With few days remaining for Ganeshotsav, the State Government has proposed a relaxation against the recent direction by the Bombay High Court dealing with the ban on loud speakers in silence zones. While this order has been welcomed by several Mumbaikars, activists are opposing the State’s government’s proposal to woo Ganpati Mandals by allowing them to play loudspeakers during the festival. It was only last month when the High Court had reiterated that noise producing instruments like loudspeakers, amplifiers, drums should not be used in silence zones of the city. Silence Zones are defined under the Noise Pollution rules as areas within 100 meters of sensitive places like hospitals, courts, educational institutions and religious places where people need an extra level of protection. In 2005 too, the Supreme Court had stated that no loudspeakers could be used in silence zones at any time. However, the State Government has allowed the loudspeakers to be used during festivals in permissible limits till now and have further approached the Centre Government to dilute the High Court order for festivals. The move came after The Brihanmumbai Sarvajanik Ganeshotsav Samanvay Samiti (BSGSS) had approached the State Chief Minister asking for relief from the restrictions laid down by the High Court.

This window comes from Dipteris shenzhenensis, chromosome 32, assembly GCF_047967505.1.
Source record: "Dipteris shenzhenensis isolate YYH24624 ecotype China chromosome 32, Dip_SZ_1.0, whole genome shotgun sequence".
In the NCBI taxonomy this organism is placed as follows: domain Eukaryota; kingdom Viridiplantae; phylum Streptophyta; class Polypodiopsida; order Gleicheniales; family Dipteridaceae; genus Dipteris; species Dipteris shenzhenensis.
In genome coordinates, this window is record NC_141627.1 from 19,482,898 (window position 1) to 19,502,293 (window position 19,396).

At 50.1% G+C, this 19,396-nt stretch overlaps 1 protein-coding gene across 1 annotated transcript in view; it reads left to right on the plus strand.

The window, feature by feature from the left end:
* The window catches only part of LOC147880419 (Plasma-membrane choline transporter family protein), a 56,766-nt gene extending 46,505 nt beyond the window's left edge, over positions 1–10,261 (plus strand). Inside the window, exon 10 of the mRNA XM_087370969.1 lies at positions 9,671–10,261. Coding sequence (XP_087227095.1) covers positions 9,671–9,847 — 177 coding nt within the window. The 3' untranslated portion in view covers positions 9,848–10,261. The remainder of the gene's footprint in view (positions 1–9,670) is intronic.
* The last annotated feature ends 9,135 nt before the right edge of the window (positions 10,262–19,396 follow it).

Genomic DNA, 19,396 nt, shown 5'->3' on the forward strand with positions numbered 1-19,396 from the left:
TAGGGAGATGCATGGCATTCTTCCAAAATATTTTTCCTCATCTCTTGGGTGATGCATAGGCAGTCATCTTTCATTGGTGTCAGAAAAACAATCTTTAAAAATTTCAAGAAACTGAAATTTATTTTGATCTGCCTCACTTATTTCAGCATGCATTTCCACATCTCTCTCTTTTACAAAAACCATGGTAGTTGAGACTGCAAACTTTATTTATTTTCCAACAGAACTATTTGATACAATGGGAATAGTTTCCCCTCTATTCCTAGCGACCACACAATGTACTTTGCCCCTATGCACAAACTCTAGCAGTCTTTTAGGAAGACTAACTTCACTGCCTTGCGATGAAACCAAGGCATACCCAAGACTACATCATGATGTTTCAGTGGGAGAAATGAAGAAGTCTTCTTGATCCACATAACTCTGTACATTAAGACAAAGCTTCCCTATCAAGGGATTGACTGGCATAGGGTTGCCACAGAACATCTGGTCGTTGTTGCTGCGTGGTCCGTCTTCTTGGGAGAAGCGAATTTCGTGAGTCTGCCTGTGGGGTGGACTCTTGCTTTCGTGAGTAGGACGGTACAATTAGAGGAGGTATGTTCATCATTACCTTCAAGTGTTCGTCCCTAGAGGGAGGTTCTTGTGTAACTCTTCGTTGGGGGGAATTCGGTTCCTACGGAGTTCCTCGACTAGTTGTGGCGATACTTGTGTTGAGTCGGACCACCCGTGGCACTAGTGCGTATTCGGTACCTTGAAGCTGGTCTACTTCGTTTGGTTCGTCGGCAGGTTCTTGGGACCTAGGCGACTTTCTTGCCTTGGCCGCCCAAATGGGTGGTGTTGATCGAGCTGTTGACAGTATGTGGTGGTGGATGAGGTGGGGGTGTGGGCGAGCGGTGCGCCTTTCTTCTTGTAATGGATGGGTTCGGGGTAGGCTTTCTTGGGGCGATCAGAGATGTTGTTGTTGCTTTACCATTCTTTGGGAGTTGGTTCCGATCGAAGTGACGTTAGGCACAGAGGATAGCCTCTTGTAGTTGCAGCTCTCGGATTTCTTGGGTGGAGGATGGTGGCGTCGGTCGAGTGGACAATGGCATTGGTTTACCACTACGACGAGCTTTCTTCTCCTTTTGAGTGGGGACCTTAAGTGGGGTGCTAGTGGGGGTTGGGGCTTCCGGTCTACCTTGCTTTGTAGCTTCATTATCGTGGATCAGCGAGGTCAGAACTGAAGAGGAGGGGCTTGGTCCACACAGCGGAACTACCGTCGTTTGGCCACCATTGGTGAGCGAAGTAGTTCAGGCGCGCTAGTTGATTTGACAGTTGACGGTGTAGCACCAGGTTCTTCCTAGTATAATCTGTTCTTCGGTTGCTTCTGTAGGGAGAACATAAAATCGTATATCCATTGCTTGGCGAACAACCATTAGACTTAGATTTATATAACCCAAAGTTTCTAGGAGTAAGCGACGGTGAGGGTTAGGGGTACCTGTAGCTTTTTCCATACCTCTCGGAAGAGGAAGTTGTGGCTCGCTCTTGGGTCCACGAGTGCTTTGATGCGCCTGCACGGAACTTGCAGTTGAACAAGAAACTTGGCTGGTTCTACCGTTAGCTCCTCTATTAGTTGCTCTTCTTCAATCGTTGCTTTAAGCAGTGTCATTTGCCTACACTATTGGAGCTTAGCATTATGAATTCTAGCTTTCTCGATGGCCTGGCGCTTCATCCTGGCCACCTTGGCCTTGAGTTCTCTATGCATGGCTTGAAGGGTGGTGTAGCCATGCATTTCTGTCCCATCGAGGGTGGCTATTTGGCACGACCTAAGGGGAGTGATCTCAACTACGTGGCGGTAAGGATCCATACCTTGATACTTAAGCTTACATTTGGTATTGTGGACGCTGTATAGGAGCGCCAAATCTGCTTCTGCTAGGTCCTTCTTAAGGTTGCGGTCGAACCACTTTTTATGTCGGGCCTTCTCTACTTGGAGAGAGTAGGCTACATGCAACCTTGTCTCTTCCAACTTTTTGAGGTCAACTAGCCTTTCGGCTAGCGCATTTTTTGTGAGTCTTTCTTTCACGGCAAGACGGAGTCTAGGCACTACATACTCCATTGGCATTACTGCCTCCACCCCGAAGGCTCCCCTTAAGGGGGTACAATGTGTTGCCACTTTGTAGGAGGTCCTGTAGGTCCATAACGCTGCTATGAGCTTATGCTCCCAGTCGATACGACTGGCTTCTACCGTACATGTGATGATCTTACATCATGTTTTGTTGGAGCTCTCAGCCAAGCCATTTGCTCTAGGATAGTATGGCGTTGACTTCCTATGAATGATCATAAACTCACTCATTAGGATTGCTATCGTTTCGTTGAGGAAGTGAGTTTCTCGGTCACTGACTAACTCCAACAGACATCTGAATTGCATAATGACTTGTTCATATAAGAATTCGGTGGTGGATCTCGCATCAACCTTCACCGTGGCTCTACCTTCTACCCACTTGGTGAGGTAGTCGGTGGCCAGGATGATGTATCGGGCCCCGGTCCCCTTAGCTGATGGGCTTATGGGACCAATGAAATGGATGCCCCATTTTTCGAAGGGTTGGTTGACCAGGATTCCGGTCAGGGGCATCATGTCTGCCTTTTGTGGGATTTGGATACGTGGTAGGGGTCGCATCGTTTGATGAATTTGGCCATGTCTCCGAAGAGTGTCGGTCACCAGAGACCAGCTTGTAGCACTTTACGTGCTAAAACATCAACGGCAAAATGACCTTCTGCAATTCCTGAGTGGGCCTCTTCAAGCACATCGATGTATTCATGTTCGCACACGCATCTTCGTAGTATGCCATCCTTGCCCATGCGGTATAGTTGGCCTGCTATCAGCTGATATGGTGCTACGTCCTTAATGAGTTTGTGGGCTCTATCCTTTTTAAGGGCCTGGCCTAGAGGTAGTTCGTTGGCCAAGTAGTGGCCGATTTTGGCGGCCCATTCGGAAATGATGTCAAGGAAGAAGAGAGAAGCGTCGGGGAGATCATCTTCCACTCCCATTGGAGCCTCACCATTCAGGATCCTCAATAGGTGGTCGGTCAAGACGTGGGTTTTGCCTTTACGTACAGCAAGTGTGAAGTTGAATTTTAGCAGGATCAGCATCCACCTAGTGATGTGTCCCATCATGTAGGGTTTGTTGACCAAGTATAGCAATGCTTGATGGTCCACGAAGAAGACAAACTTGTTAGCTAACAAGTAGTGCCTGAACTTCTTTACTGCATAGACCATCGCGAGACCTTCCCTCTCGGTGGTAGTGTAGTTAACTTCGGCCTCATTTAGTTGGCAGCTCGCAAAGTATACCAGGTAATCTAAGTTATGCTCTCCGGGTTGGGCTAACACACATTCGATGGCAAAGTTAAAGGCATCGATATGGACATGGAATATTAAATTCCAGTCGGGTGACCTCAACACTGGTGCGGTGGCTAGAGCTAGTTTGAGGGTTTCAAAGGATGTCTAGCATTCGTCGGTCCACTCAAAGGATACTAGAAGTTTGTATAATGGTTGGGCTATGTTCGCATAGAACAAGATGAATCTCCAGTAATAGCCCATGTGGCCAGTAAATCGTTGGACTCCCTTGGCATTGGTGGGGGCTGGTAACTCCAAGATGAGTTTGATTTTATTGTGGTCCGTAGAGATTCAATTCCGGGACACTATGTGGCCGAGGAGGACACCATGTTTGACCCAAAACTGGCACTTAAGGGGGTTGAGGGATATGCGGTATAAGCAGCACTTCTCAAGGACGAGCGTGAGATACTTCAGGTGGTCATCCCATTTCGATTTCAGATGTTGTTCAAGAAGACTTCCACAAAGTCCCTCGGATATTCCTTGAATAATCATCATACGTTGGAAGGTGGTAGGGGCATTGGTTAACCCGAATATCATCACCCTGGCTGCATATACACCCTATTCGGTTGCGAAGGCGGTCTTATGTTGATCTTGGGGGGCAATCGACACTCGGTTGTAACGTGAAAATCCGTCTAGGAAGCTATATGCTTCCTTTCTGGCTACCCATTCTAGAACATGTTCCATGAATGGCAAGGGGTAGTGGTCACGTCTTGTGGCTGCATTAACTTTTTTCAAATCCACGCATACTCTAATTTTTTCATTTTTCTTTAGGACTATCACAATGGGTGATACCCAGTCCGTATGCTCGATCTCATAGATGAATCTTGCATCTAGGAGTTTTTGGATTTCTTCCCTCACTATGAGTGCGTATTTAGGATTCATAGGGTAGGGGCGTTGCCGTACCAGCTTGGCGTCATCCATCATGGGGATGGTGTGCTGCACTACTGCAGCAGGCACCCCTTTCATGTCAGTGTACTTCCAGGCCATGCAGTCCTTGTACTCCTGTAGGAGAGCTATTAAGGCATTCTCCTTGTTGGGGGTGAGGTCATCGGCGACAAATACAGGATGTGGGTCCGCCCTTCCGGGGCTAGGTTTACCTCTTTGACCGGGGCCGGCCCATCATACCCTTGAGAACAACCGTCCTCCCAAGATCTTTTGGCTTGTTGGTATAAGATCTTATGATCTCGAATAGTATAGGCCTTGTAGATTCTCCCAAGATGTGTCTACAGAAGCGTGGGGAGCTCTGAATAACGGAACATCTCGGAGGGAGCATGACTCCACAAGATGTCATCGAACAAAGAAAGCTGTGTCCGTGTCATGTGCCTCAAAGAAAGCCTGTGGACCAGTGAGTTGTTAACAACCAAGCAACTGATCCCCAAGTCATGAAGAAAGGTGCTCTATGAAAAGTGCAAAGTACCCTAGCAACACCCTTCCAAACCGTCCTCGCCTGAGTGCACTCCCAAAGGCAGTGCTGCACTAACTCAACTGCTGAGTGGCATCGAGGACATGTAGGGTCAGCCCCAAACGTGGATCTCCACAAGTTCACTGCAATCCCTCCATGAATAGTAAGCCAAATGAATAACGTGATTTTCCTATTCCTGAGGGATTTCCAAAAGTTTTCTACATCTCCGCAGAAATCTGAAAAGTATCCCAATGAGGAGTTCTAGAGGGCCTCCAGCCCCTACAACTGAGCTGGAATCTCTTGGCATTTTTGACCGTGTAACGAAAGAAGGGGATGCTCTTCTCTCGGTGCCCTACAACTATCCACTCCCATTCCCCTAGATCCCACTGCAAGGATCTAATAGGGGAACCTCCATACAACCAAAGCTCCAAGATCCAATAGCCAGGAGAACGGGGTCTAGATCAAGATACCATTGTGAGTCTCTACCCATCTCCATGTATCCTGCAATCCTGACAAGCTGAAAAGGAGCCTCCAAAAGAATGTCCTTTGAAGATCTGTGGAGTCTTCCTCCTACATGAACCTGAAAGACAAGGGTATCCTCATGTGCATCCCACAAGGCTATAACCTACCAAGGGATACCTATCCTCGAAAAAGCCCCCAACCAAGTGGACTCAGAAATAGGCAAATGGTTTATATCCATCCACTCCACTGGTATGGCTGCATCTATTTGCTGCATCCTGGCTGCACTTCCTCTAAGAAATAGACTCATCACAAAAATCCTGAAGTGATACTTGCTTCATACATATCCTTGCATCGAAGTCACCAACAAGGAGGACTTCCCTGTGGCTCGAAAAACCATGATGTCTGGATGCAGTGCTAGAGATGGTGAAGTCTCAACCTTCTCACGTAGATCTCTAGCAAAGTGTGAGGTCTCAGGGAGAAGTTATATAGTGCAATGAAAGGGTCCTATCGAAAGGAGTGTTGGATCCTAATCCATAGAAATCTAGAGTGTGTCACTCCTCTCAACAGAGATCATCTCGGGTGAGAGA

Where the noise decibels are expected to be maximum 55 dB as per the orders of the High Court, earlier reports have indicated that during festivals like Ganesh Chaturthi, Diwali, Dahi Handi and Mahim Fair, the noise levels even in the silence zones have soared till 100 decibels. In an effort to shed light upon the elevating noise pollution in the city NGOs and other social organizations work for a peaceful living during festivities. While noise pollution is a continuous hazard due to traffic and other noise sources, it peak effects are felt during the festival season when loudspeakers are often used in the sensitive areas of silence zones, adversely affecting the health of patients, the elderly, infants, and ill persons. Our studies indicate that the noise levels from loudspeakers in the festival season touch a peak level. We have also found that the noise level when loudspeakers are used can never be within the statutory level required for ensuring a healthy life, especially for those who are already vulnerable and it is time to rethink the concerns of the people.
Noise pollution has been acknowledged as one of the most major pollutants affecting the health of crores of citizens. Mumbai is officially the noisiest city in India. Its effects are felt throughout the human body and cause hearing loss, mental health and heart disease and affects every single organ of the body according to medical studies. The noise rules were formulated for enforcement of decibel levels which were passed in Parliament as a part of the Environment Protection Act 1986. The decibel level restrictions, derived from a World Health Organization Report “Community Noise” 1986 acknowledge the environmental harm caused by noise pollution and mandate the need to restrict them to within specified limits. The Noise Pollution rules and Statute have been upheld by the Supreme Court of India as a Constitutional right of citizens to enjoy peaceful life under Article 21. Even Senior citizens and newly born babies are being troubled by the high level of noise pollution. It is time to impose restrictions rather than relaxing the norms for the benefit of the certain sections of the society.
(The views expressed by the author in the article are his/her own.)